Creating a HarborSpreading before you is the Oakland Estuary. This sheltered inlet of San Francisco Bay was once fringed by broad marshes and shallow tidelands which became mud flats at low tide. A rich wildlife habitat, the estuary was a plentiful source of food for Native Americans. The Ohlone Indians established a village near this spot. A long-vanished shellmound was located near the village, marking the location of discarded shells from oysters, clams, and mussels.
Beginning in the 1870s, harbor improvements by the U.S. Army Corps of Engineers transformed the shallow estuary into a working harbor. Channels and basins were deepened, and the dredged mud and sand were used to fill marshes and tidelands. Coast Guard Island, north of here, was created by dumping dredged material behind levees. The excavated mile-long tidal canal, south of here, transformed Alameda from a peninsula to an island and funneled tidal water from San Leandro Bay through the estuary in order to scour the shipping channels. These harbor improvements made the estuary accessible to ocean-going vessels, ushering in a new era of marine commerce.
General Engineering and Alaska PackersAcross the estuary is the Alameda Marina, occupying the site of General Engineering & Drydock shipyard. Established in 1922, the yard built diesel-powered ferryboats. During World War II, it was expanded and equipped with a floating drydock (shown above), making it one of the largest ship-repair facilities on the coast. It closed in 1948. Alameda Marina, which opened in 1967, has repaired a number of the old shipyard buildings for new uses.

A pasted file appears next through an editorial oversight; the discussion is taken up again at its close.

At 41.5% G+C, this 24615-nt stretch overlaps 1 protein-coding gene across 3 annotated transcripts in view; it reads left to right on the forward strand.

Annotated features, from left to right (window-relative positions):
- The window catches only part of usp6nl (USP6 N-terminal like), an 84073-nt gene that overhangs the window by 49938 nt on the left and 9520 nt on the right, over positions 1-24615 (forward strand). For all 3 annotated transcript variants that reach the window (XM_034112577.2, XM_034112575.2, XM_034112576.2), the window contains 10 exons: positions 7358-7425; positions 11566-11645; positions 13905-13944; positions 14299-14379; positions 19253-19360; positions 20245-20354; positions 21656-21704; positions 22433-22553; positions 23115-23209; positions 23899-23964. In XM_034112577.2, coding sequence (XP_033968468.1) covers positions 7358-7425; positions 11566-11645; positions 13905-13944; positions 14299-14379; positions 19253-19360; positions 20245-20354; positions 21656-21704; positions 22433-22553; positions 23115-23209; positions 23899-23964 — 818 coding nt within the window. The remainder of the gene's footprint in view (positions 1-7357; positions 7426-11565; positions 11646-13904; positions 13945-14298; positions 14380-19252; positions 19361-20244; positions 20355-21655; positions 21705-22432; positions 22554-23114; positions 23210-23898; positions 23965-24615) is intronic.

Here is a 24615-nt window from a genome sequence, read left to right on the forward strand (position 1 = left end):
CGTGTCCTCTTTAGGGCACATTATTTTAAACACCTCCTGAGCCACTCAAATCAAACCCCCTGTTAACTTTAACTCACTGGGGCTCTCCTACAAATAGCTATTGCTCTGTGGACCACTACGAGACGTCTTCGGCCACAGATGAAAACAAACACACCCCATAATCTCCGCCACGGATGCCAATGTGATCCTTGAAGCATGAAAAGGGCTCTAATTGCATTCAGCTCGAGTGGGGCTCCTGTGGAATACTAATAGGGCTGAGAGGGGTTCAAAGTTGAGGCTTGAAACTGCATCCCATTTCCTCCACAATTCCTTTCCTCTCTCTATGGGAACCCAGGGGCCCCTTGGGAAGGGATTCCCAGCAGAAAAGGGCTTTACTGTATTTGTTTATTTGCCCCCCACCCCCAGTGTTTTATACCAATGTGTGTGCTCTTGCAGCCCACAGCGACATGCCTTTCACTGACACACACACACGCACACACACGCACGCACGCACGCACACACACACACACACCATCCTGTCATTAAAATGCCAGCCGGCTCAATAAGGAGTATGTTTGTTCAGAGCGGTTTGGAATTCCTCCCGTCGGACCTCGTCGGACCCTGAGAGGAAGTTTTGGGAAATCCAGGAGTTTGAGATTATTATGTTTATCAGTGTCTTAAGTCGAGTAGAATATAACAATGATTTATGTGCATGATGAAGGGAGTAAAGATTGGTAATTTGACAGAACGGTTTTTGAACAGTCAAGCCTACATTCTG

Farther west is Fortman Marina, the site of the berthing basin of the Alaska Packers Association - the world's largest salmon-packing concern. Beginning in the 1890s, the company's ships sailed north each spring, returning in late summer with salmon from the Alaska canneries. After 1900, the fleet was moored and repaired in Alameda. By the 1930s, the square-riggers had been replaced by steamships, and the company moved to Seattle during World War II. The basin was renamed Fortman Marina in honor of the first president of the Alaska Packers.